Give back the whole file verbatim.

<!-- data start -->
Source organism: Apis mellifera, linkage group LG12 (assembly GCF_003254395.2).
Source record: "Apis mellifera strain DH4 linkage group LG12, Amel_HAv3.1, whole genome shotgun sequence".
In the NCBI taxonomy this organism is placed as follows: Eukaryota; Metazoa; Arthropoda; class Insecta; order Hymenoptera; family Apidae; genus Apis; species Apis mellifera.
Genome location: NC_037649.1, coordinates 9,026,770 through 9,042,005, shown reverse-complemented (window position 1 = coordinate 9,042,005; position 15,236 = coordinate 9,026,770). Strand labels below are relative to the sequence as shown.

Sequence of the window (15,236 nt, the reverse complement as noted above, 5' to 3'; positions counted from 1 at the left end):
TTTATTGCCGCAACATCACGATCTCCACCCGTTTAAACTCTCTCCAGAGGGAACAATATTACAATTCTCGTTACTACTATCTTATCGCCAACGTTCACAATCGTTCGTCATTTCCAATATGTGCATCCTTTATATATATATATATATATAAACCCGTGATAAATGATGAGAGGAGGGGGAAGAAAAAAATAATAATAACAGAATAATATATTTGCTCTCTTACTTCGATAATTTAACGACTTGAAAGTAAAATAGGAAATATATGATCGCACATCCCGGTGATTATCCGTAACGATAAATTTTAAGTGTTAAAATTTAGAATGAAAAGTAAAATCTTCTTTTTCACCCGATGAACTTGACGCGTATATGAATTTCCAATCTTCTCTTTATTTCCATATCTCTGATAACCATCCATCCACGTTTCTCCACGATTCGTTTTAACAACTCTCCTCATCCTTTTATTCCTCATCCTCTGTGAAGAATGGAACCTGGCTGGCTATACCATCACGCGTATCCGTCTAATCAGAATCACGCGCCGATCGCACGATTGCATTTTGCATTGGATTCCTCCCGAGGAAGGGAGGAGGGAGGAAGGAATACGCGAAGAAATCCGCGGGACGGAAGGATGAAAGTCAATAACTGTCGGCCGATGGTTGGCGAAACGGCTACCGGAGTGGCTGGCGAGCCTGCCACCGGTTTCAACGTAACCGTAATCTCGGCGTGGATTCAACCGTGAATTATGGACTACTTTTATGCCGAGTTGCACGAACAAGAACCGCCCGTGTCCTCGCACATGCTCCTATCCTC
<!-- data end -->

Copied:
Source organism: Apis mellifera, linkage group LG12 (assembly GCF_003254395.2).
Source record: "Apis mellifera strain DH4 linkage group LG12, Amel_HAv3.1, whole genome shotgun sequence".
In the NCBI taxonomy this organism is placed as follows: Eukaryota; Metazoa; Arthropoda; class Insecta; order Hymenoptera; family Apidae; genus Apis; species Apis mellifera.
Genome location: NC_037649.1, coordinates 9,026,770 through 9,042,005, shown reverse-complemented (window position 1 = coordinate 9,042,005; position 15,236 = coordinate 9,026,770). Strand labels below are relative to the sequence as shown.

Sequence of the window (15,236 nt, the reverse complement as noted above, 5' to 3'; positions counted from 1 at the left end):
TTTATTGCCGCAACATCACGATCTCCACCCGTTTAAACTCTCTCCAGAGGGAACAATATTACAATTCTCGTTACTACTATCTTATCGCCAACGTTCACAATCGTTCGTCATTTCCAATATGTGCATCCTTTATATATATATATATATATAAACCCGTGATAAATGATGAGAGGAGGGGGAAGAAAAAAATAATAATAACAGAATAATATATTTGCTCTCTTACTTCGATAATTTAACGACTTGAAAGTAAAATAGGAAATATATGATCGCACATCCCGGTGATTATCCGTAACGATAAATTTTAAGTGTTAAAATTTAGAATGAAAAGTAAAATCTTCTTTTTCACCCGATGAACTTGACGCGTATATGAATTTCCAATCTTCTCTTTATTTCCATATCTCTGATAACCATCCATCCACGTTTCTCCACGATTCGTTTTAACAACTCTCCTCATCCTTTTATTCCTCATCCTCTGTGAAGAATGGAACCTGGCTGGCTATACCATCACGCGTATCCGTCTAATCAGAATCACGCGCCGATCGCACGATTGCATTTTGCATTGGATTCCTCCCGAGGAAGGGAGGAGGGAGGAAGGAATACGCGAAGAAATCCGCGGGACGGAAGGATGAAAGTCAATAACTGTCGGCCGATGGTTGGCGAAACGGCTACCGGAGTGGCTGGCGAGCCTGCCACCGGTTTCAACGTAACCGTAATCTCGGCGTGGATTCAACCGTGAATTATGGACTACTTTTATGCCGAGTTGCACGAACAAGAACCGCCCGTGTCCTCGCACATGCTCCTATCCTC